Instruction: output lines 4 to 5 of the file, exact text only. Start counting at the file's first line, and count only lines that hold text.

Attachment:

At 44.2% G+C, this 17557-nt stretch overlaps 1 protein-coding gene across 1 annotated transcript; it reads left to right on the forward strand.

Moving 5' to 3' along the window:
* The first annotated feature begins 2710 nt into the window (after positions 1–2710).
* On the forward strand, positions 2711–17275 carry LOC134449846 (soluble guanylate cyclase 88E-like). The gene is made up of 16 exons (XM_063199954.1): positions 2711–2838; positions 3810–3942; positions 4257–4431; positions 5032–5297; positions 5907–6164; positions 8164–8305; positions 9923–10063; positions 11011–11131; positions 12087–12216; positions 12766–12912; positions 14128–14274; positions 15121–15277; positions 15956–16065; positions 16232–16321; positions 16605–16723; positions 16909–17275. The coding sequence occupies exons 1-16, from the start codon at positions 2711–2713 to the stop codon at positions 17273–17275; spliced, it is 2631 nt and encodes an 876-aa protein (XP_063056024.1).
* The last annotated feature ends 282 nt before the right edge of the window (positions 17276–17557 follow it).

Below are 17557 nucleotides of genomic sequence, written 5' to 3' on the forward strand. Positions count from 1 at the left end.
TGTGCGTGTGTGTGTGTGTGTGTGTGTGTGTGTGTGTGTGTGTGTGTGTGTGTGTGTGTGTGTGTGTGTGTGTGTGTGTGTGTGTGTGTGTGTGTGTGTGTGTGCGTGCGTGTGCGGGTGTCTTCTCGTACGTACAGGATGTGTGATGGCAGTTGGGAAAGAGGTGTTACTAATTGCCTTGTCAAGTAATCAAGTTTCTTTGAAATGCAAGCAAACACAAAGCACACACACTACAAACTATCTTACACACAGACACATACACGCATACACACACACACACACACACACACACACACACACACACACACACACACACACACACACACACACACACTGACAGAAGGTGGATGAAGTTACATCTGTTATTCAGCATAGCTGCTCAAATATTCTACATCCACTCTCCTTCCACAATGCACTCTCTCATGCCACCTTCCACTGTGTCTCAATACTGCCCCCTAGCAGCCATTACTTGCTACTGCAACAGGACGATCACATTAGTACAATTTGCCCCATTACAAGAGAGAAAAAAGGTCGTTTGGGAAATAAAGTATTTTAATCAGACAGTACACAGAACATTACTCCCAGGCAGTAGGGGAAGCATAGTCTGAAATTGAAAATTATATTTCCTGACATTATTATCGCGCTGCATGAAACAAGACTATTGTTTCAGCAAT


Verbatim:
* On the forward strand, positions 2711–17275 carry LOC134449846 (soluble guanylate cyclase 88E-like). The gene is made up of 16 exons (XM_063199954.1): positions 2711–2838; positions 3810–3942; positions 4257–4431; positions 5032–5297; positions 5907–6164; positions 8164–8305; positions 9923–10063; positions 11011–11131; positions 12087–12216; positions 12766–12912; positions 14128–14274; positions 15121–15277; positions 15956–16065; positions 16232–16321; positions 16605–16723; positions 16909–17275. The coding sequence occupies exons 1-16, from the start codon at positions 2711–2713 to the stop codon at positions 17273–17275; spliced, it is 2631 nt and encodes an 876-aa protein (XP_063056024.1).
* The last annotated feature ends 282 nt before the right edge of the window (positions 17276–17557 follow it).